See http://chowhound.chow.com/topics/698606 - obligatory chowhound reading
Got to try a couple of places with greedygirl and I was stunned at how good it was -- even after some high expectations from reading the above thread.
One might dismiss the thickly sliced cured meats on the antipasti plate; afterall, most nice places slice them thinly and elegantly. But the thick cut prosciutto was meaty and sweet, ruby rather than rose, and delivered a serious amount of flavour. Great mortadella, ripping wonderfully on the teeth. Dense waxy salame, again the meaty flavour amplified by the thick cut. The underlying stuff was great, and perhaps how he cut it didn't matter as much. I think I might have had one or two things better at Viva Verdi, but it's quite a toss-up; it certainly found the cured meats at Bellantoni more flavoursome than the equivalent at Murano.
But the star was probably the mozzarella, with wobbly delicate strings of curd on the surface, and less than a centimeter beneath, a soft milky core. I don't think I've had better in fancy Italian places in Mayfair.
Other bites of cheeses that were also good - a chalky pecorino, some simple chilli pepper-laced cheese (probably my least favourite), and something nutty and hard (wasn't exactly sure if it was parmiggiano - memory not great, but hoping greedygirl will chime in).
Nice intense sun dried tomatoes. Nutty leaves of rocket. And bright summery blackberries that made a lovely fruity counterpoint to the cheese and cured meats. A great olive oil with a very clean and balanced acidity.
The baked macaroni was outstanding, good bite to the pasta, a perfect sunny tomato sauce that just coats the pasta and binds it with the cheese, and insinuating between all that, the evocative vegetal sweet of cabbage and a thin bitter vein behind it. Rare to see cabbage making that kind of statement, but it was truly eloquent.
A cool, pleasant crayfish salad, lightly glossed with oil, flavoured with complex layers of herbs that were fresh light but sustained -- tarragon and dill seemed most obvious, but also the occasional pink peppercorn and probably other things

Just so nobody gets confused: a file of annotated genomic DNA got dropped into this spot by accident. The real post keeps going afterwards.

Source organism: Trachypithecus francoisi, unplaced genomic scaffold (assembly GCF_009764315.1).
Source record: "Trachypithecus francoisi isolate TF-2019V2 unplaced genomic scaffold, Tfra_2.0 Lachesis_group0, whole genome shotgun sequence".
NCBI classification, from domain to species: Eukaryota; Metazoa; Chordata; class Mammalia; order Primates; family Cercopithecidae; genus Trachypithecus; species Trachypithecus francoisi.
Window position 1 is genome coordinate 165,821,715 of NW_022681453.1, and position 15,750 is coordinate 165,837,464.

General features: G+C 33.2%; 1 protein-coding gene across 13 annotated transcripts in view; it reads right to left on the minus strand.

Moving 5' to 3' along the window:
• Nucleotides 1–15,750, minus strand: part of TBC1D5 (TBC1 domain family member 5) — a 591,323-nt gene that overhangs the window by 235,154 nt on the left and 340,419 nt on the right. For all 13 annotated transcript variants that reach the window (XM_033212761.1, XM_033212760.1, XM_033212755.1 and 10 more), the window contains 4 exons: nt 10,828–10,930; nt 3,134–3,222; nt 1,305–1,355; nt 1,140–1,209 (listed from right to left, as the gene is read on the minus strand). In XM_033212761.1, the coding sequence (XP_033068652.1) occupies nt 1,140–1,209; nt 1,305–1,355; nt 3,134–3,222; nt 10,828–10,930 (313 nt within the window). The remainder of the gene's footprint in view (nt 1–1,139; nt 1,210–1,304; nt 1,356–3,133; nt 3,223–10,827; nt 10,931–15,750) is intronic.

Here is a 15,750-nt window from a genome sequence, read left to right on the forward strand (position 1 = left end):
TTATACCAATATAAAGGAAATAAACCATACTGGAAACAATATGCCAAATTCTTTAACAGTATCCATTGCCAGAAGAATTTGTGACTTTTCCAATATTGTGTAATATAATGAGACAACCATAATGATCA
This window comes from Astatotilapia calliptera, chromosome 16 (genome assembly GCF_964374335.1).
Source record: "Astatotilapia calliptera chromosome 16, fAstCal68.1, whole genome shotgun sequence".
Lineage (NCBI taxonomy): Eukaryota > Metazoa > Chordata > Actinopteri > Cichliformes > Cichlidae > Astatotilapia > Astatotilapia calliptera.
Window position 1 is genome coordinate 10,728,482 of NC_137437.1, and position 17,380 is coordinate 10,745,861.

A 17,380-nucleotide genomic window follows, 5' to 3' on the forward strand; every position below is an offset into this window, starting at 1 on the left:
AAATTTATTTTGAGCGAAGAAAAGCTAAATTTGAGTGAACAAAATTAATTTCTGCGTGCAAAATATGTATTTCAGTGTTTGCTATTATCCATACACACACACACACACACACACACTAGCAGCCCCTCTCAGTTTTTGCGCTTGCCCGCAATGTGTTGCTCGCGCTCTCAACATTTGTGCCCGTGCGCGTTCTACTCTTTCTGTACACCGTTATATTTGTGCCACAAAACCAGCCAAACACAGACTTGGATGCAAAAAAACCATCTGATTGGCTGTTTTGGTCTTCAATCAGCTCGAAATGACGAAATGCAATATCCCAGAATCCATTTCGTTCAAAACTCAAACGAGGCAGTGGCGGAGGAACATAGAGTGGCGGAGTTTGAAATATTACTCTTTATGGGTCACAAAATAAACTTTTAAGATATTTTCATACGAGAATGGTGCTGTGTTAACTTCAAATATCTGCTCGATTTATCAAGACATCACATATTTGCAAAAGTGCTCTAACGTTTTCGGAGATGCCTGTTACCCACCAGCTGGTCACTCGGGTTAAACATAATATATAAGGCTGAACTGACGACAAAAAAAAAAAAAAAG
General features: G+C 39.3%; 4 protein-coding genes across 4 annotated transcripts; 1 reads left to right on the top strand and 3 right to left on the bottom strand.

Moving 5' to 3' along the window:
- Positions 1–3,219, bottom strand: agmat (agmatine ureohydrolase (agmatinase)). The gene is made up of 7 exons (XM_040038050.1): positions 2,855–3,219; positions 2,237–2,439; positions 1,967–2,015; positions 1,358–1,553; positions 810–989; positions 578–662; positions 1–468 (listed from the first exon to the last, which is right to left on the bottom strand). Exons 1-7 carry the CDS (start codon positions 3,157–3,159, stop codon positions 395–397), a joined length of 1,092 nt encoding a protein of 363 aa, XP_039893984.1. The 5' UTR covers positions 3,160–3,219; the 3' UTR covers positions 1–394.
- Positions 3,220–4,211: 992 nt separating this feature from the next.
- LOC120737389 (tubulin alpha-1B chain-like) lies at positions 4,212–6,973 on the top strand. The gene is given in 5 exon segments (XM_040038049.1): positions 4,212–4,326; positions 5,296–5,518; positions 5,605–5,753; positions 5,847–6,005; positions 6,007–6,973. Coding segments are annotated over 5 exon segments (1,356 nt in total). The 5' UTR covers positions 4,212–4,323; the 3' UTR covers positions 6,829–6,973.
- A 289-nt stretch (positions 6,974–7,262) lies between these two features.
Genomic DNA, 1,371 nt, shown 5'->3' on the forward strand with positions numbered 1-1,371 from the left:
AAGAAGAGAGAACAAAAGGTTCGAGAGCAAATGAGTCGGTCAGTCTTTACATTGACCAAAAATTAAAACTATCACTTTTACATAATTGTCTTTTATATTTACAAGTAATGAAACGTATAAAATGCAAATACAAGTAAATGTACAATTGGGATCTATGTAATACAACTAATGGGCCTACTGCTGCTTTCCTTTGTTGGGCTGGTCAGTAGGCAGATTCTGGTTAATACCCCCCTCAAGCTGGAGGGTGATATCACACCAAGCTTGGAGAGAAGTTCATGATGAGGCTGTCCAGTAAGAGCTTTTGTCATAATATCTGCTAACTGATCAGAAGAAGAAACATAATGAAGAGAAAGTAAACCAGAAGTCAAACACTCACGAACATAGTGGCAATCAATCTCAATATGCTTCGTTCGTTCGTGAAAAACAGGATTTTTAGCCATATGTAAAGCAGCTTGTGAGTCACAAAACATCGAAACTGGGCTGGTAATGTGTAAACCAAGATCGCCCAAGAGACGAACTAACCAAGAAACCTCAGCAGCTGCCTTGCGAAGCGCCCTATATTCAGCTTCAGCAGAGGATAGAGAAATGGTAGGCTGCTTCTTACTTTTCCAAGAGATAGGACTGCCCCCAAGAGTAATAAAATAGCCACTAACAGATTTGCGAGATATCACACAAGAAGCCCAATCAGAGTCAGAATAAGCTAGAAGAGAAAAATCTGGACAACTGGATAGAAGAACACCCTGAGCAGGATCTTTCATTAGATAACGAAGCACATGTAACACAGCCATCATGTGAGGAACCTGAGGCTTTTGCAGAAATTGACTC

The monkfish cheeks had a texture somewhere between string mozzarella and tender chicken breast -- immense numbers of moist minute fibres, microscopic squishing with the faintest possible sponginess. Again more fresh herbs that add the flavours of turf to surf, and beneath that a bounty of delightful peas that gentle pop and broad beans with more substantial resistance. Just a gentle but extremely savoury borth of some sort that serves as a sauce. (If only the broth in Murano's halibut dish was as balanced as this.)
Dessert was a dense, sticky and chewy slab of very good chocolate, a concentrated ganache. Paired perfectly with soft cooked cherries. We longed for a dab of cream, but it was already very substantial.
Excellent use of flavoursome seasonal ingredients, well edited minimalist cooking. People that love the iconic Chez Panisse will love this.
In both places, remarkable prices, a fraction of one would pay at lesser places in neighbourhoods with more expensive real estate. Probably about half of what one would pay at a passable gastropub anywhere. ~£30 for all of the above, more than enough to feed 2 people for dinner.
Brixton Village is a serious food destination, and the fact that it's extremely inexpensive is incidental. It may not stay that way for long; anyone who's serious about food should be scoping out Brixton Village now.
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